Islamic College Funded by Jews
The school aims to promote a moderate vision of Islam, but it faces deep skepticism from Jews and Muslims
Ziv said it’s disappointing, but not surprising, that no Arab donors from Israel or abroad have contributed to Bidayat or to Al-Qasemi itself. “It’s absurd that our only donor is an American Jew,” she conceded. That unfortunate fact, Essawi explained, is just one symptom of more serious handicaps holding back Israeli-Arab society. By phone, the media-shy president told me he believes Israeli Arabs face two main barriers to development and prosperity.
“One barrier is internal and the other external. Internally, there is the status of women and the Arab community’s organization, which is still based on tribal culture and the extended family,” said Essawi, who hails from the Galilee village of Kafr Manda. “Externally, there is the unequal distribution of resources between Jews and Arabs in Israel. We at the college have a commitment both to our community and to greater Israeli society. We see ourselves as a bridge between Israelis and Palestinians, and also between Arabs and Jews within Israel.”
Within Israel, those relations have seen peaks, like the Oslo Accords, and troughs, like the Second Intifada. In the years since those seminal events, Israel’s Jews and Arabs have reverted to a suspicious parallel existence. A 2010 University of Haifa poll found that two-thirds of Israeli Arabs rejected Israel as a Jewish state, while 30 percent opposed its existence under any terms at all. Many Israeli Jews are similarly less than enamored of their Semitic cousins: A Tel Aviv University survey the same year found half of Jewish-Israeli high-school students believe Arabs should not be entitled to the same rights as Jews, nor allowed to run for Knesset seats. For students in religious schools, the figures were higher still.
Foreign Minister Avigdor Lieberman of the right-wing Yisrael Beiteinu party is an advocate of transfer, not of Israeli Arabs themselves, but of the Israeli-Palestinian border in any future two-state solution. And leaked memoranda from a decade of Middle East peace negotiations—the so-called “Palestine Papers”—revealed Baqa al-Gharbiya as one of the locales considered for transfer to the putative state of Palestine. If Lieberman has his way, Al-Qasemi may someday find itself in the newborn state of Palestine.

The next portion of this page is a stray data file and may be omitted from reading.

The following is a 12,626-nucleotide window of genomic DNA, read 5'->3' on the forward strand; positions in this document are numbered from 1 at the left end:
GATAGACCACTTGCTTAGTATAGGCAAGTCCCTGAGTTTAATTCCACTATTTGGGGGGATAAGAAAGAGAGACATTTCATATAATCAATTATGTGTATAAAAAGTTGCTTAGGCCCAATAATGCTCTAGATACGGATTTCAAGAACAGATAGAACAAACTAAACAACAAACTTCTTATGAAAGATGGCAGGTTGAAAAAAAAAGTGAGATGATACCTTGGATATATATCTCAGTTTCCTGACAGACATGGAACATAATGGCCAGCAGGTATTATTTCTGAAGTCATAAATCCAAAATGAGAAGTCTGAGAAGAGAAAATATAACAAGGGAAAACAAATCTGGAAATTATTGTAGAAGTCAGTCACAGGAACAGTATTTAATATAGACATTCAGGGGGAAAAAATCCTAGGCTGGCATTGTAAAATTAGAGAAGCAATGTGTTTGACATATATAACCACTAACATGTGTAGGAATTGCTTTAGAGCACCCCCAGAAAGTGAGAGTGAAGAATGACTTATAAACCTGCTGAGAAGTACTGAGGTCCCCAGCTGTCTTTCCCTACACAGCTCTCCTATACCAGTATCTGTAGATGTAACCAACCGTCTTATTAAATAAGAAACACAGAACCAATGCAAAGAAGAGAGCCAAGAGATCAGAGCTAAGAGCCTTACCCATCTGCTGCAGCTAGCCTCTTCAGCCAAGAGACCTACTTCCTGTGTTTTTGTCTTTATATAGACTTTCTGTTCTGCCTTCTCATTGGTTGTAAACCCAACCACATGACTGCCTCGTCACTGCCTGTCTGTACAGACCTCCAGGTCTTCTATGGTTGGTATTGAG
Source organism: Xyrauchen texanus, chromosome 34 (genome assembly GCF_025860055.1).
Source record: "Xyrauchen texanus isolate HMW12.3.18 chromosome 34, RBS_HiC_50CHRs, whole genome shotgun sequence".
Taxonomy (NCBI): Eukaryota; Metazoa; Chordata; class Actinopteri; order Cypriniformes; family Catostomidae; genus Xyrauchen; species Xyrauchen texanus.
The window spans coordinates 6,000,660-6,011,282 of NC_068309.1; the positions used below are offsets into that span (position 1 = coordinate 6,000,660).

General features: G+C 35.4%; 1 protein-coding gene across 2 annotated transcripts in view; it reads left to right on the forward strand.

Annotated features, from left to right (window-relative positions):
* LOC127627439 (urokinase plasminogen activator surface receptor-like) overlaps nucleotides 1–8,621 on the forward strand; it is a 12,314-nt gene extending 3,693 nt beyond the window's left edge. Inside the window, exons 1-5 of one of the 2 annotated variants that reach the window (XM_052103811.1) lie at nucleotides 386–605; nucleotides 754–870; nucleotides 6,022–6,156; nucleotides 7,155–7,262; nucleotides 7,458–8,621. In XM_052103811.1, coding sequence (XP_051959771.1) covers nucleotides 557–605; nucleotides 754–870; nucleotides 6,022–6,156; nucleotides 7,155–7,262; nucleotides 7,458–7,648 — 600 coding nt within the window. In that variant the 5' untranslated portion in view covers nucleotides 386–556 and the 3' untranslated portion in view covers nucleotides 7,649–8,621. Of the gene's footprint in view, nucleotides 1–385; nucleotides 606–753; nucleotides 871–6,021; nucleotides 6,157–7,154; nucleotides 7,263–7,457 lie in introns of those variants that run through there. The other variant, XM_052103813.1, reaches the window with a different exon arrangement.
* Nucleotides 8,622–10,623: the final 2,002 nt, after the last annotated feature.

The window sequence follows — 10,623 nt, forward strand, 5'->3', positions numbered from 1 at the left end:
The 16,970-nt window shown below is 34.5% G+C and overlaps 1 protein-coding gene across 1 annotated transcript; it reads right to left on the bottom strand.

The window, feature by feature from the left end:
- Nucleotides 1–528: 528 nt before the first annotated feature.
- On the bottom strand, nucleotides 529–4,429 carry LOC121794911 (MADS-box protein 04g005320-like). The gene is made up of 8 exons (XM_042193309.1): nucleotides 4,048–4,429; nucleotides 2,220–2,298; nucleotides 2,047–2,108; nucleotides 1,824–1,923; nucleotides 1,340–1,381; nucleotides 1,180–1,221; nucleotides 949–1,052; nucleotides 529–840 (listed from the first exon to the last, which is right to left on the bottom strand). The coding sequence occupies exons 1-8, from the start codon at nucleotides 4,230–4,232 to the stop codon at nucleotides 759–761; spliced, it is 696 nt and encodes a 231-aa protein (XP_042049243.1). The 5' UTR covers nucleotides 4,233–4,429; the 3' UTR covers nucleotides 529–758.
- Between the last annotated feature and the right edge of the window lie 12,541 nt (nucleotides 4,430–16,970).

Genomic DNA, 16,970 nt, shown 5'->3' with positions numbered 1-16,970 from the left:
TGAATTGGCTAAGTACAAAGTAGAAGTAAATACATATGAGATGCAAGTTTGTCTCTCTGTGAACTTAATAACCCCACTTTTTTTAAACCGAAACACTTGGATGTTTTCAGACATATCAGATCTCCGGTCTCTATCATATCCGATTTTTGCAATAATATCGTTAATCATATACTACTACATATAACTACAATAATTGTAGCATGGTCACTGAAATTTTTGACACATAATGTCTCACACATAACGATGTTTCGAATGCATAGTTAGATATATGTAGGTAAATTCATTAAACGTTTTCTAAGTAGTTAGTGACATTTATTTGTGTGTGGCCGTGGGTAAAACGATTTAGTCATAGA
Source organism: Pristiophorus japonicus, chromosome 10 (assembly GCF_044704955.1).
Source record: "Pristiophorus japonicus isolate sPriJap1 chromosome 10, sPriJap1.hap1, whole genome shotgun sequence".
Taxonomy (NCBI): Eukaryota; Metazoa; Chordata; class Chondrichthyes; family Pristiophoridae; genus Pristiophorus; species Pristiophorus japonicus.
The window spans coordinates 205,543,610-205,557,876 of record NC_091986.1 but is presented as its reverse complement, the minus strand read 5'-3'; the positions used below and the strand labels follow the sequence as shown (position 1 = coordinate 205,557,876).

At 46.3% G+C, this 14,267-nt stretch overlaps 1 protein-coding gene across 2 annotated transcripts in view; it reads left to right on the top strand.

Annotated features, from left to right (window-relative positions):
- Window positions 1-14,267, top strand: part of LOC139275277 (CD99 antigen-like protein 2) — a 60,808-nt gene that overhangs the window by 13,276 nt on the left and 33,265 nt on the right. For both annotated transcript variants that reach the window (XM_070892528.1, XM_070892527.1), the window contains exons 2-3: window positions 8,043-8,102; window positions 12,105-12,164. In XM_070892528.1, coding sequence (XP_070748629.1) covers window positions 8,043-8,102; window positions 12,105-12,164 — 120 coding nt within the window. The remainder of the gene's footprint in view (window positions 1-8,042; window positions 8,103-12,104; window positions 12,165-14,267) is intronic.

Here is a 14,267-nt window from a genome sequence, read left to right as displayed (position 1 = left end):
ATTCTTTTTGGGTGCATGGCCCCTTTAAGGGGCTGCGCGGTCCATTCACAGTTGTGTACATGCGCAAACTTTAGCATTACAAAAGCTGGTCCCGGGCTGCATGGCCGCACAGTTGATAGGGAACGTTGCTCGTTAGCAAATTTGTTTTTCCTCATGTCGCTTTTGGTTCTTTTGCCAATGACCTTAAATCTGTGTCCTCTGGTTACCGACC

Wassim Younis, the frenetic college spokesman, tried to explain the fragility of Israel’s Arab-Jewish relations with a clumsy attempt at humor. “Some students tell me they want to throw the Jews into the sea,” he told me. “ ‘OK,’ I tell them, ‘Why and how? What about babies? Those poor guys can’t even swim.’ ”
“It’s very difficult for Arabs, who live in a conservative society, to accept criticism,” said Younis. The Quran, Younis argued, never calls for hatred of Jews. “One must read the book in context,” he said. “Muslims and Jews enjoy good relations in it, except in moments of conflict.”
Later, Younis, who is from the nearby village of Arara, told me about a history class that dealt with the Holocaust. “It was hard for the students to comprehend that Jewish victims in the Holocaust were not our enemy,” he said. “It was very difficult for them to admit what they may have known to be true: that Jews too were victims.”
Talks with students echoed the same cognitive dissonance. Sujud Watan is an early-childcare student from Baqa’s twin village of Jatt. Asked about her identity, Watan expressed the anxious ambivalence typical of many of her Israeli Arab peers. “I’m just an Arab Muslim,” the 21-year-old, dressed in a hijab and jilbab overgarment, offered shyly in English. “Obviously I live in Israel, but I’m also Palestinian. I just want to be good with God. I know I live in Israel, and my roots are Palestinian, but I prefer to just say I’m an Arab Muslim.” The hijab, Watan insisted, is a “must” for Islam. “When I wear it, I feel like a queen,” she said.
Her friend Rana Ghazail was bareheaded, wearing a pink T-shirt and black tights. “I can’t say I’m either with one side or against the other,” said Ghazail, also 21, in Hebrew. “For example, there are some who use the word ‘terrorist,’ but I don’t know …” she said, trailing off. Ghazail admitted to pangs of guilt for not covering up. “I sometimes wonder why I don’t wear the hijab,” she said. “I believe very much in my religion. I know have to do it—it’s a must.”
Even Younis, heretofore keen to present himself as a consummate progressive, agreed the question of the hijab is a nonstarter. “The Quran says a woman must cover,” he observed flatly. “There’s nothing to interpret.”
Driving out of Baqa, on a narrow highway flanked by Arab villages and moshavim, I stopped at an improbably situated falafel stand. The Jewish proprietor—an intense, newly religious redhead in his 40s—asked where I had traveled from.
“What for?” he said. “The Arabs, they’re all the same.”
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They say democracies make good neighbors. For Israel these days, it doesn’t seem so straightforward.